This morning, as I gave my heart a hug as he squirmed, a kiss on the top of his delicate forehead, and helped hoist his little 3.5-year old frame up a set of school bus stairs far too large for his little legs to handle, I thought about what I would want to say to the world this morning. This morning when so many, like myself, are placing our children on the bus, watching them take their seats – or in the case of my boy, get strapped into his seat – and standing at the end of our driveways watching that yellow bus fade into the distance, praying to God that our children return to us safely at the end of the day, what words do you need to hear? What words do I need to say?
There is much that could be said about evil, cruelty, political issues, and the victims, but that doesn’t help our hearts as we watch our children drive away or hop out of our back seats at carpool.
What we need is hope. Faith. Something to restore our confidence in humanity. Something to remind us of the good in this world.
As many of you may know, Santa visits have never gone too well in my house. Santa himself is rarely the issue, but the environment around Santa makes or – more commonly – breaks the experience. When this year rolled around and, once again, all of the “Special Needs Santas” didn’t quite fit my boy’s needs, I decided that if no one would create the experience my boy needed to see Santa comfortably, I would do it myself.
At first, my confidence was absolutely shattered. If you didn’t read the following post of mine that was published on the SPD Blogger Network, I suggest you do. It’ll give you the backstory without me rehashing 1000 words worth of it:
The response to that piece was overwhelming. Where I had sent out pleas on my personal Facebook page that had mostly gone unanswered, suddenly everyone was trying to help. I had friends who were actively crowdsourcing for me to find both a Santa and a photographer who would donate their time to some very special children.
I wasn’t sure we were going to do it. In fact, as we approached Thanksgiving and I hadn’t booked either Santa or a photographer, I really thought it wasn’t going to happen.
Until one afternoon. I received a text from another special needs mama friend of mine that she might have a Santa for me. I smiled, but wasn’t too optimistic. It just hadn’t panned out yet – every Santa wanted to either get paid or didn’t have any interest in coming out to our therapy clinic to meet our children at their level – in their environment. Nevertheless, I awaited his phone call.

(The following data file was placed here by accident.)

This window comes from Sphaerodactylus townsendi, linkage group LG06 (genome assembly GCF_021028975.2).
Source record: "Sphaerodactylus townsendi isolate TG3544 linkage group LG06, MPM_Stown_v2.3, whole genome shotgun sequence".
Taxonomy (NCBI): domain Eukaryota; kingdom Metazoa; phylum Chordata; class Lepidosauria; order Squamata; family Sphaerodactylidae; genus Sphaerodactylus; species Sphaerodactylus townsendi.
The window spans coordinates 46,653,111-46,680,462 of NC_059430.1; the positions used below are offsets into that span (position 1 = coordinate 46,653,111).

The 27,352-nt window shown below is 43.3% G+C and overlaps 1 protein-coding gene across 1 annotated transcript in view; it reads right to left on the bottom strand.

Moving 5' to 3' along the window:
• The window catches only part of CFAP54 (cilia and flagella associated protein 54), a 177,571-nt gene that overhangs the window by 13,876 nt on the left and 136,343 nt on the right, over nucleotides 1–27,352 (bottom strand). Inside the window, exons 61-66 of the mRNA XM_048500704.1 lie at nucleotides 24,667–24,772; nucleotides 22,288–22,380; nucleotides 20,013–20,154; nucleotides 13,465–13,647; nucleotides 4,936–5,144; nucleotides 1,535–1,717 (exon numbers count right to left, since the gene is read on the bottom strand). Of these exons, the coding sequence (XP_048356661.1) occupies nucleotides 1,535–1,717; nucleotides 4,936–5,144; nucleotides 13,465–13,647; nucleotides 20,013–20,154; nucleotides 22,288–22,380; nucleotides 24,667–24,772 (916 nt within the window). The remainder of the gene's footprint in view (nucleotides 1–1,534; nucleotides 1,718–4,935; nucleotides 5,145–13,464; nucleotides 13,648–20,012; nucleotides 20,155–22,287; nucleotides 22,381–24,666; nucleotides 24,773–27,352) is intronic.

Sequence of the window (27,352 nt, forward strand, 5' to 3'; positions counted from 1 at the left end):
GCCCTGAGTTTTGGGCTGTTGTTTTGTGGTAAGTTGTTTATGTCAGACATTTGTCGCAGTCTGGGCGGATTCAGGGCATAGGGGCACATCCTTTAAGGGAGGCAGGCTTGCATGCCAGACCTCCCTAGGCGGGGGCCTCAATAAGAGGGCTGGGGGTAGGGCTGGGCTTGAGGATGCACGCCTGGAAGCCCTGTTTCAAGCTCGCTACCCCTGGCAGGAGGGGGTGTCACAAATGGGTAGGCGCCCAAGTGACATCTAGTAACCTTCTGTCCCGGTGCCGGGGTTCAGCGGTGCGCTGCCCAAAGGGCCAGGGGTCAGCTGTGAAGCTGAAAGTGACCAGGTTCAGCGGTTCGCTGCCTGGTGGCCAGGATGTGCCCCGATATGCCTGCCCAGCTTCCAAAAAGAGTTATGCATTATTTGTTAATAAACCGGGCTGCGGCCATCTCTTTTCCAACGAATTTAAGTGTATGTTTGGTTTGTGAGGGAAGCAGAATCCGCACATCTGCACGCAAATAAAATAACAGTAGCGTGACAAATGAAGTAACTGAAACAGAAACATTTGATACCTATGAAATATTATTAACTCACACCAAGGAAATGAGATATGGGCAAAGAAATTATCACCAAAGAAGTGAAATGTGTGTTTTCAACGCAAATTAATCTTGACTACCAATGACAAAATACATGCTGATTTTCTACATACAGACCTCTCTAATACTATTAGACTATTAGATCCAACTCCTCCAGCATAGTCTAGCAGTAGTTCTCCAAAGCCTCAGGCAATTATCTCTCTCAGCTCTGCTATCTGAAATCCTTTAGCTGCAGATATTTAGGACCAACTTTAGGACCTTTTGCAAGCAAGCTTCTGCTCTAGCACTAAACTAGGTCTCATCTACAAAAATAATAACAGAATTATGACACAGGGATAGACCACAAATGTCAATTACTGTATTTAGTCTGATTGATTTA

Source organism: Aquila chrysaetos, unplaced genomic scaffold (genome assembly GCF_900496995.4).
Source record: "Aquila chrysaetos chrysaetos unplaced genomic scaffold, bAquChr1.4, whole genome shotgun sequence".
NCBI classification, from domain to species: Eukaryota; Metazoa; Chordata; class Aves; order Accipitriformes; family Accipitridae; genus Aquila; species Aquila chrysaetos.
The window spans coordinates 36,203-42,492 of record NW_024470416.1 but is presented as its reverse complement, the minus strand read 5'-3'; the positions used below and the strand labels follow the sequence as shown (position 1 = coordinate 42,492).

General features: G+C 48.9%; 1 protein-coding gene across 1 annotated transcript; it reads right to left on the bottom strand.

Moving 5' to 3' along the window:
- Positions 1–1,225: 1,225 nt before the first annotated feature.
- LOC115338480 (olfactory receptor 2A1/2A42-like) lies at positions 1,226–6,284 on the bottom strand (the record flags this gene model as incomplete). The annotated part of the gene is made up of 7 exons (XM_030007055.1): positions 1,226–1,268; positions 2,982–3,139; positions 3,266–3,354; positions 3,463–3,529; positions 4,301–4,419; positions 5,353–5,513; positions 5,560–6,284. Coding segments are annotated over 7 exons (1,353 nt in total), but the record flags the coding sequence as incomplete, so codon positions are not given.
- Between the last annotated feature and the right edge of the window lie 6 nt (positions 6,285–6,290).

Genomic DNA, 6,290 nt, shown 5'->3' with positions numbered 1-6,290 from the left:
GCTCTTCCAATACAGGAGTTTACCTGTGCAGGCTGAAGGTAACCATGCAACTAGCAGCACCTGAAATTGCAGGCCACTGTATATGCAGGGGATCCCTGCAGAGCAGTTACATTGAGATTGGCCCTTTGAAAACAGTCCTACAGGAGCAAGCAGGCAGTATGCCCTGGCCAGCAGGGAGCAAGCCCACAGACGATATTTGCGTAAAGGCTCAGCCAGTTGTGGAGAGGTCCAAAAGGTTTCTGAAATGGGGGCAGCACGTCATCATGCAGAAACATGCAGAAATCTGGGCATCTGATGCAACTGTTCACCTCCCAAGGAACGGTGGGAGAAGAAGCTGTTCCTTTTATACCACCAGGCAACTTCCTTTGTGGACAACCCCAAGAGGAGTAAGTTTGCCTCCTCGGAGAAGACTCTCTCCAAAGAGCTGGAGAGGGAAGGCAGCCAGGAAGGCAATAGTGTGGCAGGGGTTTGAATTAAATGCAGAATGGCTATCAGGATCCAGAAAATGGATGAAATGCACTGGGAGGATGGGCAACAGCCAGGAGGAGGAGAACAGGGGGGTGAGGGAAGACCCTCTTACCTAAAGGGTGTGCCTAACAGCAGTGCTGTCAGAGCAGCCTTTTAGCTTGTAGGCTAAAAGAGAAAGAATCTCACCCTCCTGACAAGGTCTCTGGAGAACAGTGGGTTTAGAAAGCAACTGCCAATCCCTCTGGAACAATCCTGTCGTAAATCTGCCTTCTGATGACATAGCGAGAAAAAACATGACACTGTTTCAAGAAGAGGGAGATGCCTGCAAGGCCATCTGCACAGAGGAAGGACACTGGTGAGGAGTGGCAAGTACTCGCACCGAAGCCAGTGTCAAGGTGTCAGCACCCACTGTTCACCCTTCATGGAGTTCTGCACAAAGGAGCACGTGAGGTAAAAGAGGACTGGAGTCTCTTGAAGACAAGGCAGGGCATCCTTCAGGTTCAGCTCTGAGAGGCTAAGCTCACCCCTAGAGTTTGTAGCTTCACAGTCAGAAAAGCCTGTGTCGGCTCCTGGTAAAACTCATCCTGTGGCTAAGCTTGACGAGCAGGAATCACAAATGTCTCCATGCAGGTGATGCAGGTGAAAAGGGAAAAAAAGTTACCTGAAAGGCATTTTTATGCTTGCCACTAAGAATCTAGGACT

A couple of days later, it came. Not only did Santa want to do it, but this was just the kind of thing that he and Mrs. Claus live for. They both go to one of our local children’s hospitals on Christmas morning to hand gifts out to the children. They were eager to come help out. They wanted me to tell parents not to force the children to come to them, that they have a few tricks to help children feel comfortable and to just give them time to decide to come to Santa. That Santa would do what each child needed to make the experience a happy one.
I knew I’d found the right guy in a red suit.
Now all I needed was a photographer. I can wield a camera, but not with an skill or artistic vision. I was prepared to take pictures of families – with their cameras – if need be, but my hope was to find someone who might be able to capture what is the beauty of our children just as they are. As it turns out, my stepmom was able to come through on this one. She connected me to a wonderful lady who was more than willing to come take pictures for us and provide families with digital pictures afterwards.
As the morning approached, I was feeling anxious. Did I set this up right? Would everyone get what they wanted out of the experience? The Special Needs Santa had become more than just a project for Jack; it was a way to help a group of children whose own community of advocacy organizations had yet to serve in this way, because most “autism-friendly” Santas still operated under the assumption that our kids will do okay around large groups of people. That’s just not the case. They need familiarity, quiet, and a Santa who doesn’t expect children to be someone their not and rush them through the process.
I got to the clinic and – with the help of Jack’s former OT – we got the place as Christmasy as we could. The photographer arrived and seemed very nice and understanding about what most of our families would want out of the experience. I was feeling a bit more optimistic, until I saw Santa. As he and Mrs. Claus strolled through the clinic door, I was over the moon. Both were clad in velvety red outfits with white fur adornments that looked as authentic as the real thing. Santa himself had a real white beard and long white hair, just like the Santas of our childhood memories. It was as if the good St. Nick had stepped right off of his sleigh and into the front door of Jack’s therapy clinic.